Mindful tips for avoiding financial holiday hangovers
No matter how we spend the holidays, we can all agree that holidays make it easy to spend. Sometimes too much. Between the outings, decorations, food, gifts, and travel, the most wonderful time of the year exerts such seasonal pressure to spend that we might as well call it the most expensive time of the year. According to a Credit Karma survey, 82% of adults feel stressed by holiday spending, and 52% have made impulse buys to counteract feelings of stress and anxiety (even though they knew that buyer’s regret could lead to more stress).
Spending the Stress Away
Why is it that we spend when stressed? According to a study in the Journal of Consumer Psychology, spending gives us a sense of personal control, particularly when we’re experiencing circumstances or emotions that make us feel out of control. But this kind of retail therapy only offers short-term relief, with stressful feelings returning soon after we’ve self-medicated with an indulgent purchase. Things often get worse when we open the credit card bill a month later.
This spend/regret cycle can run on overdrive during the holidays when everything around us is designed to put us in a spending mindset: department store displays, social media posts, TV movies exploding with gift-giving and holiday cheer.
The good news is that it’s possible to break out of the vicious spending cycle any time of the year, including during the holidays. All it takes is some mindfulness and planning. Here are some ideas for reining in the spending sleigh before it gets out of control:
- Make a Budget, Not a List – Instead of starting with a list of people you want to shop for, work in reverse, starting with your spending limit and building your purchase list to fit:
- Write down the total amount you are comfortable spending this year.
- Then write out the names of everyone on your gift list.
- Start assigning specific dollar allotments to each name.
- Add up the figures. If you run over, start taking people off the list, or reduce their allotments.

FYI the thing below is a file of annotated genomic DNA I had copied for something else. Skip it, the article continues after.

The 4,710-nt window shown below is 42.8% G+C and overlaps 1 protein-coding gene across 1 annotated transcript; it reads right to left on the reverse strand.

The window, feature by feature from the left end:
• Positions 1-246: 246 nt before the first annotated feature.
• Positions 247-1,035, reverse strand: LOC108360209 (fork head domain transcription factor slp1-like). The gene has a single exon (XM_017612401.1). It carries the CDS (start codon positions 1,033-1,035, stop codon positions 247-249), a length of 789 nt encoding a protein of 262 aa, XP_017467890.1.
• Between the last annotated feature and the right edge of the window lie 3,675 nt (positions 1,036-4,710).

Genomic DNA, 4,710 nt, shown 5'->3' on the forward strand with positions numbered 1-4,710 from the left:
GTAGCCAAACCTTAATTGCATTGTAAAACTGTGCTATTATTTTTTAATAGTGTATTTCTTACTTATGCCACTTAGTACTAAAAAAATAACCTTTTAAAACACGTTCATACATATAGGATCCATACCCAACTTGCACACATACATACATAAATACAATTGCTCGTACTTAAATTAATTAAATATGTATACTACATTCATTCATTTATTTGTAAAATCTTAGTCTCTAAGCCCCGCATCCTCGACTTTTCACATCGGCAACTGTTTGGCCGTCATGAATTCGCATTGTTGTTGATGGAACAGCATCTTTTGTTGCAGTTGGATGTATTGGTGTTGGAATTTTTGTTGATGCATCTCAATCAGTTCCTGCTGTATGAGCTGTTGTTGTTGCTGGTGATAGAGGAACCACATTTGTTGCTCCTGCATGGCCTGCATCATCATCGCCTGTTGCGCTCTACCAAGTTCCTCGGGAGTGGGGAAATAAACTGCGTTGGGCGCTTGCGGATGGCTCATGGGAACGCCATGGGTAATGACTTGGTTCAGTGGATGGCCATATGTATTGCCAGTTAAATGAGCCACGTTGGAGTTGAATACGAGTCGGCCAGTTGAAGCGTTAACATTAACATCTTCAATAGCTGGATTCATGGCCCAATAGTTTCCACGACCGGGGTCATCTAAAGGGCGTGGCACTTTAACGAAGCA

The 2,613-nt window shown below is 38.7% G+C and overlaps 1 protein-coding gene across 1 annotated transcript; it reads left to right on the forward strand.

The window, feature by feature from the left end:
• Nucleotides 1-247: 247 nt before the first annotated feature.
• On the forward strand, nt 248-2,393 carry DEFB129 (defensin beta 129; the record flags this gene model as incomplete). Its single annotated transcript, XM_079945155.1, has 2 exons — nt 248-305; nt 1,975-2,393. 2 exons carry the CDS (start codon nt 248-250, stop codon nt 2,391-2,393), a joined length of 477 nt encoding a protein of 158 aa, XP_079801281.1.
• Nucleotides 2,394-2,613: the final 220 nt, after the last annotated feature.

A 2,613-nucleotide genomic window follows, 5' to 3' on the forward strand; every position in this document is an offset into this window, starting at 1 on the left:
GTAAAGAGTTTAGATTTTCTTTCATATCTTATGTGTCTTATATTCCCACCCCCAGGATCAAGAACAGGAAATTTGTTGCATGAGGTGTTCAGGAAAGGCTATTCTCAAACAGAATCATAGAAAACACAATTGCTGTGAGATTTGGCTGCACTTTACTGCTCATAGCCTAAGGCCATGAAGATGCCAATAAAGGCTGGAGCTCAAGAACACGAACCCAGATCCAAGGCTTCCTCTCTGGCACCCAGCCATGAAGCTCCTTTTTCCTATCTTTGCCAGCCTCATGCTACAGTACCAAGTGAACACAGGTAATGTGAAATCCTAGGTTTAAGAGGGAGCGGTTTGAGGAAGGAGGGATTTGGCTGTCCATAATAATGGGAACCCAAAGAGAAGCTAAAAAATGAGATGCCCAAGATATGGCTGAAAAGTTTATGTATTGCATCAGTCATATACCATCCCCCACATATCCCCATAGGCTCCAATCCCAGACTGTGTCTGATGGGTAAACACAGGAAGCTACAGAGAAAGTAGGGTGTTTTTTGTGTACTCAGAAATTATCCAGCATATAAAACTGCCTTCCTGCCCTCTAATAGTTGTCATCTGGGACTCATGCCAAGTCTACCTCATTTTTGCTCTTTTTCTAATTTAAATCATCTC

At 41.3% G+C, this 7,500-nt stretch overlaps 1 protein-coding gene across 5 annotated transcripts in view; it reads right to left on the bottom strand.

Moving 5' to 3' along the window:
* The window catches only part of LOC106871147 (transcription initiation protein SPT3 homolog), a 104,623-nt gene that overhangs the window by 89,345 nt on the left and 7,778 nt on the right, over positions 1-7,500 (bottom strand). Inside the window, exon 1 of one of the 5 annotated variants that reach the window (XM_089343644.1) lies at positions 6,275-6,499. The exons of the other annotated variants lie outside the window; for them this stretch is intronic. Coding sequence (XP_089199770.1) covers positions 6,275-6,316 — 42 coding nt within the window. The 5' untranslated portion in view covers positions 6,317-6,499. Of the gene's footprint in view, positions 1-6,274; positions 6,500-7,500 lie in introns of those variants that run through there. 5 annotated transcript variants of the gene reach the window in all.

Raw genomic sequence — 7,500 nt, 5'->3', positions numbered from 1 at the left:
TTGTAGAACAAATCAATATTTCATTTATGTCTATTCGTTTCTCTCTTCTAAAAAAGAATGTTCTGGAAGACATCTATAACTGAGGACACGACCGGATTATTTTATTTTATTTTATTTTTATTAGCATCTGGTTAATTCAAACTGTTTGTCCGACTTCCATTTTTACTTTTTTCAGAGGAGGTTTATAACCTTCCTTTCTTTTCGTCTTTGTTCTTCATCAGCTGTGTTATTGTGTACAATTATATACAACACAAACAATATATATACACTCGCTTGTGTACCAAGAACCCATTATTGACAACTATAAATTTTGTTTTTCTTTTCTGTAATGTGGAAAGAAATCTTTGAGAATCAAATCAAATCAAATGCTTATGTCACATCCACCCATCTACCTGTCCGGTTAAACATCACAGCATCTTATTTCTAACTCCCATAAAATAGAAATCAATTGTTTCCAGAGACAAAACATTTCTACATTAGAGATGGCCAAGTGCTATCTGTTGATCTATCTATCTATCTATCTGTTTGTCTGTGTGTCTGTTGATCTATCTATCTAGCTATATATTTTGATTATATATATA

- Refer to and update your list when shopping to help you stay on budget.
- Lighten Your Load – Do your budget and your pockets a favor and leave credit and debit cards at home when you go shopping. Take only enough cash to cover the purchases you’ve carefully planned in Step 1. Bonus tip: Put just enough cash for each planned gift + tax in a separate envelope to further discourage the impulse to overspend on individual gifts.
- Look for Affordable Alternatives - If travel costs or gift lists look like they’ll jeopardize your financial health, explore other options:
- If a plane ticket is out of reach, consider a trip to visit family when fares aren’t at holiday highs.
- If you can’t find or can’t afford the “perfect” gift, think about making manageable donations to charities that have meaning for your loved ones. This can often generate warmer feelings and more goodwill than giving lavish gifts you can’t afford.
- When buying for extended family, consider a name draw with adult family members to help shorten everyone’s gift list.
- Rather than buying individual gifts for your siblings/friends and their children, consider a single gift the family unit can enjoy — like a movie theater gift card or a fun family board game.
- Instead of expensive presents, why not give the gift of your time this year? Offer to help holiday hosts with cleanup and dishes. Or, show up early and help Grandma prepare for the holidays. She might never wear that pricey brooch you considered giving her, but she’ll cherish the stories and smiles you share while helping her tidy up, string the lights, cook the family feast or set the table.
- Don’t Try to Keep Up — Perceived social pressure can be one of the biggest motivators to overspend. Remember, you’re not in competition to give the best or most gifts, and those well-timed, filtered photos on social media don’t necessarily tell the whole story. Take a look at this article for help avoiding the pitfalls of social contagion.